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“Ask a Priest: How Can Both I Aid Elderly Parents and Keep a Spouse Happy?”
Q: My parents are in desperate need of someone to take care of them. I have been traveling 10 hours to be with them for a week once a month. This is not enough. I wish I could be with them and take care of them. My husband has been understanding, but I think I’m pushing the envelope of his tolerance. I’m so torn — I love them all. I feel that I’m not honoring my parents for all they’ve done for me and not respecting my marriage promise. God help me to do the right thing. There are other family members who are unable or unwilling to help. – R.
Answered by Fr. Edward McIlmail, LC
A: My heart goes out to you. Yours is not an uncommon situation nowadays. You are probably feeling as though you need to travel two different paths, neither of which you want to abandon.
Unfortunately there is no simple solution. This is the kind of problem you need to take one day at a time.
As for pushing the envelope with your husband, it might be good to just keep a dialogue open with him. People can sacrifice a lot if they see a reason for it and if they know their own feelings are being taken into account.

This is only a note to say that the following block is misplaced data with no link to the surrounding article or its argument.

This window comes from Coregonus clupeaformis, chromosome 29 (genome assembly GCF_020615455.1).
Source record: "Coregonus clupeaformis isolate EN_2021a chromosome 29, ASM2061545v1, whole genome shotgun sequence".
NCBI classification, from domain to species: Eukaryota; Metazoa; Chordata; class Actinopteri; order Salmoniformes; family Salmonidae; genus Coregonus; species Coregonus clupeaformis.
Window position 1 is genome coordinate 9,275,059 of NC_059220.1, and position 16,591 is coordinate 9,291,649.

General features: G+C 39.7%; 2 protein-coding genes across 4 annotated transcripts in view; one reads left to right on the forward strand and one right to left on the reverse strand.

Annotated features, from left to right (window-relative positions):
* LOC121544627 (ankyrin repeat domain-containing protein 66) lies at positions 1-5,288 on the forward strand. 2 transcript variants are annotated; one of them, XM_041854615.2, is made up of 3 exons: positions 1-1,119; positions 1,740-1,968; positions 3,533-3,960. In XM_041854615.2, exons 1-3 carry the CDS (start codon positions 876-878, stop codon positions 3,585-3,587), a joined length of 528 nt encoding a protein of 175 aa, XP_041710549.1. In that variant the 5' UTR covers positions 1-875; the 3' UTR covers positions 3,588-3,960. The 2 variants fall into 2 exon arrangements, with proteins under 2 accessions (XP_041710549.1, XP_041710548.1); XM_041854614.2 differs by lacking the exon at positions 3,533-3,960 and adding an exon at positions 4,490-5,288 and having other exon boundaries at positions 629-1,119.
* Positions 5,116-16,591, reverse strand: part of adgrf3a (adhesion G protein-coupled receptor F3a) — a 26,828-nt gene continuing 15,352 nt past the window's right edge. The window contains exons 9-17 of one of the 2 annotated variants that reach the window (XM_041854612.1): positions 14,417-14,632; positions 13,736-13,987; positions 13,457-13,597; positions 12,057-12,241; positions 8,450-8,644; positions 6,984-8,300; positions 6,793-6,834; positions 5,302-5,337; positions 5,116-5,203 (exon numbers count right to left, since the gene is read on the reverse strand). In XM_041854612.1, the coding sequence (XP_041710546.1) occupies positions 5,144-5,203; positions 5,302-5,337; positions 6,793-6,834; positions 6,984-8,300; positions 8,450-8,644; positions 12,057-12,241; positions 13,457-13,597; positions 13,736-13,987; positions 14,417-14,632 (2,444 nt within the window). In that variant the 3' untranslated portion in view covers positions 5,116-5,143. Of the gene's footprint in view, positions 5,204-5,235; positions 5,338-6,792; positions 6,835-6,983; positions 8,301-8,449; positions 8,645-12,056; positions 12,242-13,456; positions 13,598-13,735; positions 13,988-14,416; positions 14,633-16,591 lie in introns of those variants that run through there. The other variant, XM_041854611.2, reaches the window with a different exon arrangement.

As for the relatives who aren’t helping, here it might be good to look for ways to nudge them to take on more responsibility. Sometimes it takes a while for people to shift their thinking. Your constant reminders might be a way to goad their conscience.
Keep an eye out for alternatives, too. Perhaps there are people closer to your parents who could check in on them occasionally, maybe someone from the parish.
In the longer term there might be the chance of alternative housing for your parents, such as an assisted-living center. A lot of this involves a process. No one relishes the thought of, say, leaving his or her home of 20 or 30 or 50 years. Yet day by day the changing situation (declining health, etc.) can prompt people to reconsider options they wouldn’t have thought of five years ago. Things change. Attitudes change.
In situations like this it is important to accept one’s own limitations. A lot of uncertainty surrounds these kinds of challenges. If you expect yourself to be able to find a perfect solution, you might be putting too much pressure on yourself. We can only make a decent effort to do the best we can under the circumstances. God won’t ask the impossible of us. Take comfort in knowing that your efforts to keep doing what you can are already pleasing to the Lord, and he understands the challenges and limitations.
In the meantime keep praying for your parents and loved ones. Your work of charity toward them is probably a beautiful example for others. It is probably one of the qualities your husband admires in you.
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